Jackie Fairweather (nÃ©e Gallagher) has sadly passed away, news that will rock the triathlon community.
Jackie, born 10 November 1967, a professional triathlete and distance runner, won world titles in both triathlon (1996, Cleveland) and duathlon (1996, Ferrara and 1999, Huntersville), and a bronze medal in the marathon at the 2002 Commonwealth Games in Manchester.
Jackie was the inaugural coach of the Australian Institute of Sport Triathlon program, a role she held from 2001 to 2005, and played a big role in many of Australia’s most successful triathletes.
Jackie will be missed dearly by the triathlon community, our condolences to her loved ones.
Jackie married Australian Olympic Archery Gold Medalist Simon Fairweather in 2004 and celebrated 10 years with Simon earlier this year.
We share the grief being felt by so many in the triathlon community who were touched by Jackie. She was always so friendly, approachable and genuine. Like so many we will miss her.
Our thoughts go out to Jackie’s friends and family who will be grieving terribly right now.
You can read Trizone’s article on depression and mental illness by our editor Christie SymÂ here.
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Media Release from ITU / Triathlon.org
By Erin Greene on 03/11/14 at 12:59 pm
The triathlon community suffered a great loss with the passing of Jackie Fairweather (nee Gallagher) on Monday. An ITU World Champion, Hall of Fame nominee, board member, high performance manager, coach & event commentator, Fairweather’s contribution to triathlon was immeasurable. The grief of her passing is shared by athletes, coaches, managers, fans and all of us here at ITU alike.
Fairweather’s triathlon journey started in 1992. She was already a runner and had just finished her master’s degree in exercise physiology when her and flatmate Rina Hill (nee Bradshaw) found triathlon. In 1992 they moved to the Gold Coast to train full time.
The Australian went on to collect an ITU World Championship in 1996 in Cleveland, and three silver medals, in 1995, 1997 and 1999, and was known for her stellar run.
The 1999 race in Montreal was the last ITU World Championship Fairweather competed in. After missing out on the Sydney Olympics, Fairweather decided on a different path. She applied for the job as the inaugural Head Coach of the Australian Institute of Sport Triathlon program, and got it.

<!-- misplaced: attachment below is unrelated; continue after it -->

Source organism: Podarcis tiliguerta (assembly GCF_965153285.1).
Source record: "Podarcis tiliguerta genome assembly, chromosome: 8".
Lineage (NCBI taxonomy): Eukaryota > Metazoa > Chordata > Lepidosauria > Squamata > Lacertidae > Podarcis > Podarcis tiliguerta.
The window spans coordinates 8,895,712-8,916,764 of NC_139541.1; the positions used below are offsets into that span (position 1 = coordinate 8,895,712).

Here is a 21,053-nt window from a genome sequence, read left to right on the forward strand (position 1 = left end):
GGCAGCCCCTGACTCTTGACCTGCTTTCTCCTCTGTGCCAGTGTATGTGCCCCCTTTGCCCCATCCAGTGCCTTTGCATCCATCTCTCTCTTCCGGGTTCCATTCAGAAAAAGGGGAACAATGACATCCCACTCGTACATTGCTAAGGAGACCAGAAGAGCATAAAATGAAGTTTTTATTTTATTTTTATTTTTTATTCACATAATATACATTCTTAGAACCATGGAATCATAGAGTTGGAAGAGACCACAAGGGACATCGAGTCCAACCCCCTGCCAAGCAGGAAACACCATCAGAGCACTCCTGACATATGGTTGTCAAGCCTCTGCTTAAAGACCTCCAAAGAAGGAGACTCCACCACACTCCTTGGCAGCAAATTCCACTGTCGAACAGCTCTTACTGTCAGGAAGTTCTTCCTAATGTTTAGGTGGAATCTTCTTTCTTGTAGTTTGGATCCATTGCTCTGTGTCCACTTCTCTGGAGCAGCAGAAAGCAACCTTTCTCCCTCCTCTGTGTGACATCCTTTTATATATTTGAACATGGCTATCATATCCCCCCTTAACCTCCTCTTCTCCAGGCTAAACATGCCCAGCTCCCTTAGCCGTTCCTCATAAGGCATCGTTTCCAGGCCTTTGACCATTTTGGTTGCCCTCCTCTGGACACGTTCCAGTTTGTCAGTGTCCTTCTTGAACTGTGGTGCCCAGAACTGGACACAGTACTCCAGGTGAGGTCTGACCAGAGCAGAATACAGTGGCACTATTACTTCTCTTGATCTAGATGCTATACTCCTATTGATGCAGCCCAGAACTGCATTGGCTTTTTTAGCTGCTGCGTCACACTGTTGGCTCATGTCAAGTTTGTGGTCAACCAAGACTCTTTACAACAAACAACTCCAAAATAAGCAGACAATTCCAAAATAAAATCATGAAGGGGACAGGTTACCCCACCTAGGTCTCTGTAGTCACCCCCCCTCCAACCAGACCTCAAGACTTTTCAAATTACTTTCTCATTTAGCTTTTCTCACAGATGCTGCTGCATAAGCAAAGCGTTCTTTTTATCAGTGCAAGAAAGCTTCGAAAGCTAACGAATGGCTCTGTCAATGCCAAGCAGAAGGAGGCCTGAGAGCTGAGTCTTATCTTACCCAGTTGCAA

Rather than a traditional head coach role, Fairweather worked as a high performance manager and technical director to drive triathlon in Australia to new heights, one of her early recruits was Emma Snowsill.
While retired from triathlon, Fairweather had set herself a personal challenge â€“ a marathon. Dual ITU World Champion Karen Smyers helped her get a start at the Boston Marathon in 2001, and in it she ran 2:35.46, and qualified for the Commonwealth Games.
Days after finishing up the first AIS overseas triathlon camp in France in 2002, Fairweather claimed bronze in Manchester in that event.
Fairweather was known for her analytical approach to the sport and tenacity to try something different. She helped establish the Junior and Under23 World Championship format, with clear age divisions and a sprint distance for juniors.
And she was also on the ground for a new era of ITU, web broadcasting, jumping on air at a race in 2004, and commentating for the next two seasons.
Fairweather was also just the second athlete to be a member of the ITU executive board, from which she served from 2004 to 2008. Fairweather worked at the Australian Institute of Sport as a Senior Sports Consultant since 2005, and was married to Olympic gold medal archer Simon Fairweather.
Our thoughts are with all of those that knew and were touched by Fairweather, especially her friends and family.
â€œAside from her amazing career in Triathlon, Jackie’s role as an elected ITU Executive Board member made a lasting impact on the sport. Her ability to speak her thoughts clearly, intelligently, and persuasively ensured that policies for the athletes and the sport were always promoted when Jackie was around. Establishing the U23 category was just one of the policies that Jackie fought for and won. We are all with heavy hearts and our thoughts are with Simon, Jackie’s family and many friends,â€ said ITU Secretary General Loreen Barnett.
â€œI was deeply shocked to hear the very sad news about Jackie. We raced each other in early World Cup events and had many a discussion around all sorts of matters for her Board and Commission work. I remember her engaging and insightful commentaries as well. It was great to have a knowledgeable woman commentator – we really will miss that now just as we will miss her sparky nature,â€ said ITU First Vice President Sarah Springman.